It was a family affair at the 20th annual William T. Sirridge, M.D., Medical Humanities Lectureship on March 13 at the School of Medicine. Mary Sirridge, Ph.D., spoke first, discussing her late father’s appreciation for the arts. Stephen Sirridge, Ph.D., then introduced his brother, Christopher Sirridge, M.D., ’78, as their mother, former Dean Marjorie S. Sirridge, M.D., sat in the audience.
Christopher, an oncologist and hematologist at an affiliated private practice of the University of Kansas Hospital, presented his lecture titled, “‘From the Heart of Hell, I Strike at Thee’: Reflections on Moby Dick,” which explored the prominent themes, symbolism and human issues in the novel and how they relate to the art of medicine. Sirridge said he was honored to be the featured speaker for his late father’s lectureship and mentioned storytelling as one of his father’s greatest talents. The first graduate of the School of Medicine’s combined, six-year program to also major in English, Sirridge shares his father’s appreciation of literature’s insights on humanity.
The 1991 School of Medicine Alumni Achievement Award winner said his father instilled in him the importance of listening to his patients and their stories.
“Listening is the greatest technique as a physician; let the patients tell their story,” Christopher said. “My dad used to say, ‘if you listen long enough, they will tell you what they have. If you listen longer, they will tell you what they need.”
Christopher mentioned the traditional literary themes of morality, man’s inhumanity to fellow man, loss of innocence, death and dying, failure, lack of forgiveness and unfiltered shame and how they are entrenched in Moby Dick. Christopher described his moment of loss of innocence in the beginning of his career. As a resident at the Cleveland Clinic, he was preparing to do a routine blood gas as a resident at the Cleveland Clinic, and as he pushed up the man’s sleeve, he saw the patient’s Auschwitz tattoo. The man instructed the young Dr. Sirridge to insert the needle into the “6.”
“This was a huge loss of innocence for me,” Christopher said. “Remember, your moments of loss of innocence and convert them to pillars of your character.”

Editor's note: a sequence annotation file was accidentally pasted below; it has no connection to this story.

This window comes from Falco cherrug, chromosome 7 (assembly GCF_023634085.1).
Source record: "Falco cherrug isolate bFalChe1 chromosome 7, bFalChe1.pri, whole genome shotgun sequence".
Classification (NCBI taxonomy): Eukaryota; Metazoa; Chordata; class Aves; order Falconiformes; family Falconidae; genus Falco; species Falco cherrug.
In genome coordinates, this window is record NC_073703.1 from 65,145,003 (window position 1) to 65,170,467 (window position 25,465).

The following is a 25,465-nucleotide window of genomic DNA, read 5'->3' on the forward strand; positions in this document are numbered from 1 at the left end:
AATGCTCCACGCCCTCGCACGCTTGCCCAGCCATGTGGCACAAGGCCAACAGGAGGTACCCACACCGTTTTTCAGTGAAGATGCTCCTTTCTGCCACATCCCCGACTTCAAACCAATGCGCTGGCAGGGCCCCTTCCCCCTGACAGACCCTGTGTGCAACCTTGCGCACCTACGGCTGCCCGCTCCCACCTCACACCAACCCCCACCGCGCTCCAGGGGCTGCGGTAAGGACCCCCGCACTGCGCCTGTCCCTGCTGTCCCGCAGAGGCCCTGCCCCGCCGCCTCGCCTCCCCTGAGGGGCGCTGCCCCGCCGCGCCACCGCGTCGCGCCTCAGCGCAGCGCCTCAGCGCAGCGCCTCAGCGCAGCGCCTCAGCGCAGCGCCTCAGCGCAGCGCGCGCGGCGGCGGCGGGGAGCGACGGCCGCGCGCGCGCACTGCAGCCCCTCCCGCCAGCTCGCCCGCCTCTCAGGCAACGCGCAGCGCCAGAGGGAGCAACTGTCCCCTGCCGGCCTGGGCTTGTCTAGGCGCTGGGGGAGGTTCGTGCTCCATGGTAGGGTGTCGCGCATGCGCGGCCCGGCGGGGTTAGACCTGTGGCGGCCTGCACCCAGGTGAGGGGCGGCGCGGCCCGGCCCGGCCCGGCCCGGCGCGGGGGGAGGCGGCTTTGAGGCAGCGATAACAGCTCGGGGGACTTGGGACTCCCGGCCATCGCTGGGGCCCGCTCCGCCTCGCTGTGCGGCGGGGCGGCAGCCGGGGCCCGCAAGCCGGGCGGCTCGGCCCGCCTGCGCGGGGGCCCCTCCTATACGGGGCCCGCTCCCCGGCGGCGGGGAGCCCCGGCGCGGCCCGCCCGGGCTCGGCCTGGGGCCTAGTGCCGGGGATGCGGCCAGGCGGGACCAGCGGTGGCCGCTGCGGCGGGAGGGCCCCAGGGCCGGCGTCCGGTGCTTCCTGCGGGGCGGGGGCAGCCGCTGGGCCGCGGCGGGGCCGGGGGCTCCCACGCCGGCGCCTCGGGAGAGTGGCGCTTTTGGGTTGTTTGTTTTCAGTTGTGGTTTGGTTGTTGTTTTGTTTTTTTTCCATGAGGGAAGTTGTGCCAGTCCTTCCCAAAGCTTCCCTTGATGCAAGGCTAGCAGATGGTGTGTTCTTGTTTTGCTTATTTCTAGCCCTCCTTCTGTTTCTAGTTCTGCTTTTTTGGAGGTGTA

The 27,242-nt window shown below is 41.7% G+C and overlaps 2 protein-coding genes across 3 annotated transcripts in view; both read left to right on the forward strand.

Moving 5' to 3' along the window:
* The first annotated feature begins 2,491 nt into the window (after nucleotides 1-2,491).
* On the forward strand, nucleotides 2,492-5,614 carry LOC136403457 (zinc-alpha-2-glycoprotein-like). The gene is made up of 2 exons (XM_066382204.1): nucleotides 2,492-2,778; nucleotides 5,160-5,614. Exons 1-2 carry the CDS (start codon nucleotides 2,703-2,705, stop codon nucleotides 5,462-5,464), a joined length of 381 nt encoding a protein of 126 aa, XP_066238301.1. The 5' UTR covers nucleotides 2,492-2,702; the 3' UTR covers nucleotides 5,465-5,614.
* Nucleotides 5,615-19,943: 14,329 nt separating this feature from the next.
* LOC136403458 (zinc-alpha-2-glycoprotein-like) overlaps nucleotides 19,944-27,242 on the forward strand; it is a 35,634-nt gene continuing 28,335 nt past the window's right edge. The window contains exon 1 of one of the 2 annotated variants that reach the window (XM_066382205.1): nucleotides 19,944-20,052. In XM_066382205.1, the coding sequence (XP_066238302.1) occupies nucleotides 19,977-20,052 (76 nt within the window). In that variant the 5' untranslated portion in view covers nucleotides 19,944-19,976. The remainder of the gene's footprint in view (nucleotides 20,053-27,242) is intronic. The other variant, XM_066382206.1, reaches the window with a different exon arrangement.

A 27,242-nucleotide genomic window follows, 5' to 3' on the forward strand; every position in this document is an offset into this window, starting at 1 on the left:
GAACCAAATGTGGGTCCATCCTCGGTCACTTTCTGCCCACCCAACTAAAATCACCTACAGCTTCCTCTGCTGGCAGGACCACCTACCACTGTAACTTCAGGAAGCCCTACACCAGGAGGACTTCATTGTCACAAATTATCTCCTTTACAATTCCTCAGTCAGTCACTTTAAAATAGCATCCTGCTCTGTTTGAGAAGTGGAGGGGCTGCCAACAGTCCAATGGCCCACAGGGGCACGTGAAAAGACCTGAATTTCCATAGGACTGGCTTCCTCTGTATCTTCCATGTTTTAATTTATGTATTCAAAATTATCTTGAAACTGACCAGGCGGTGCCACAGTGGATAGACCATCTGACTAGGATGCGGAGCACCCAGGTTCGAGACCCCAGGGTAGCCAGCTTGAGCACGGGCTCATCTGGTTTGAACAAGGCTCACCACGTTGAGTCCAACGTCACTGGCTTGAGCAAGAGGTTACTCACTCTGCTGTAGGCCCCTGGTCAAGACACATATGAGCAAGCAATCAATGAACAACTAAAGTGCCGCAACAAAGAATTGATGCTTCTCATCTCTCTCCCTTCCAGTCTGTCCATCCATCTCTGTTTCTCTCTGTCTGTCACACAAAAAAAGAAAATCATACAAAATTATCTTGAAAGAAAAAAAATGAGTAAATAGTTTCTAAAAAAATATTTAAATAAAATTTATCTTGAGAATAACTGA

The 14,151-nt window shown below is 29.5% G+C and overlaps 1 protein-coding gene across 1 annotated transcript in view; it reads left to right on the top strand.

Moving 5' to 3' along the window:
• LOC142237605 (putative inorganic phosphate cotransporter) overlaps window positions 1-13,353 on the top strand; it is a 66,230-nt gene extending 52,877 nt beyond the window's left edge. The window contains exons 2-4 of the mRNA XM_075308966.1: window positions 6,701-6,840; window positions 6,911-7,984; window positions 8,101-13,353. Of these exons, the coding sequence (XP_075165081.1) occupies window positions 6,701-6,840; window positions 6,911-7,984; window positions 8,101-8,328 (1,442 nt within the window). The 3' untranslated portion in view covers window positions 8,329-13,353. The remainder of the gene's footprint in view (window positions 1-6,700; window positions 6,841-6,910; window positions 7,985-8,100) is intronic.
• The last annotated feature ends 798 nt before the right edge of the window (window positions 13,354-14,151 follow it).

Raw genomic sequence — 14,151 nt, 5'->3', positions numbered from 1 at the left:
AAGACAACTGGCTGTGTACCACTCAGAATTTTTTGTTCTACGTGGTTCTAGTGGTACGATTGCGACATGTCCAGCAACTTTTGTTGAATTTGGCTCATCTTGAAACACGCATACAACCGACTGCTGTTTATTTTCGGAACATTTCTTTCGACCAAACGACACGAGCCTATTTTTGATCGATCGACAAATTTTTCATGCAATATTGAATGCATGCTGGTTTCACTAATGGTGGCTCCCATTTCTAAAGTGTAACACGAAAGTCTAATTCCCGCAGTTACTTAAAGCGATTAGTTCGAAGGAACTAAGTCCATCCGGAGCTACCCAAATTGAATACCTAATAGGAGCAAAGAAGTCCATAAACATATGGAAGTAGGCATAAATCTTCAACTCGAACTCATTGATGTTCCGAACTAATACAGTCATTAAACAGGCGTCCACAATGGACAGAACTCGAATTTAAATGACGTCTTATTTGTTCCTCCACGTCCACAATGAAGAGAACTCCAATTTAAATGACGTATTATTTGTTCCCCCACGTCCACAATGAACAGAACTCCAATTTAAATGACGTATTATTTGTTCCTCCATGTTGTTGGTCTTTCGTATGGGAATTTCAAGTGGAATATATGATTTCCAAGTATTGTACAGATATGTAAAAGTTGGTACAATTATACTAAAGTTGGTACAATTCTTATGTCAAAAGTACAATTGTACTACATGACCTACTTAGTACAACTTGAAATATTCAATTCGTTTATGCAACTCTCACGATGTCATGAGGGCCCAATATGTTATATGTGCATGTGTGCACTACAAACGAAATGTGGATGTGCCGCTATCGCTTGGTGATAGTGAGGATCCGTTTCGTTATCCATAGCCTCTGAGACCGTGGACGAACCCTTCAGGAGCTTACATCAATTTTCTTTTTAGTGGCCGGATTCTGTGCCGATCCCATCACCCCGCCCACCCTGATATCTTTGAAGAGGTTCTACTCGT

Christopher went on to say that everyone is unique, and “we all have our own Moby Dick.” The whale symbolizes what is frightening and unknown.
Another message Christopher had for the audience was to “be tolerant and understand the uniqueness; let’s be dependent upon one another and celebrate uniqueness.”
Throughout the years, Christopher has remained invested in supporting the humanities not only at the SOM but also in the Kansas City area. His expansive medical career spans the military, academics and private practice. After graduating from the SOM, he completed an internal medicine residency program at the Cleveland Clinic Foundation in Cleveland, Ohio, followed by fellowships in oncology and hematology at the Mayo Clinic in Rochester, Minn. Since 1984, Christopher has been active in the United States Army Medical Corps. He began as a captain in 1984, was promoted to a major in 1986 and then served on active duty as a lieutenant colonel from 1993-2000. Christopher has received many distinguished honors within the military, including three Meritorious Service Medals, four Army Commendation Medals and five Army Achievement Medals.
He has also had several academic appointments including the director of ambulatory services in the Oncology Clinic at Truman Medical Center-East, assistant professor of medicine of hematology and oncology at the SOM, and assistant clinical professor of medicine at the University of Colorado Medical School and the University of Kansas School of Medicine.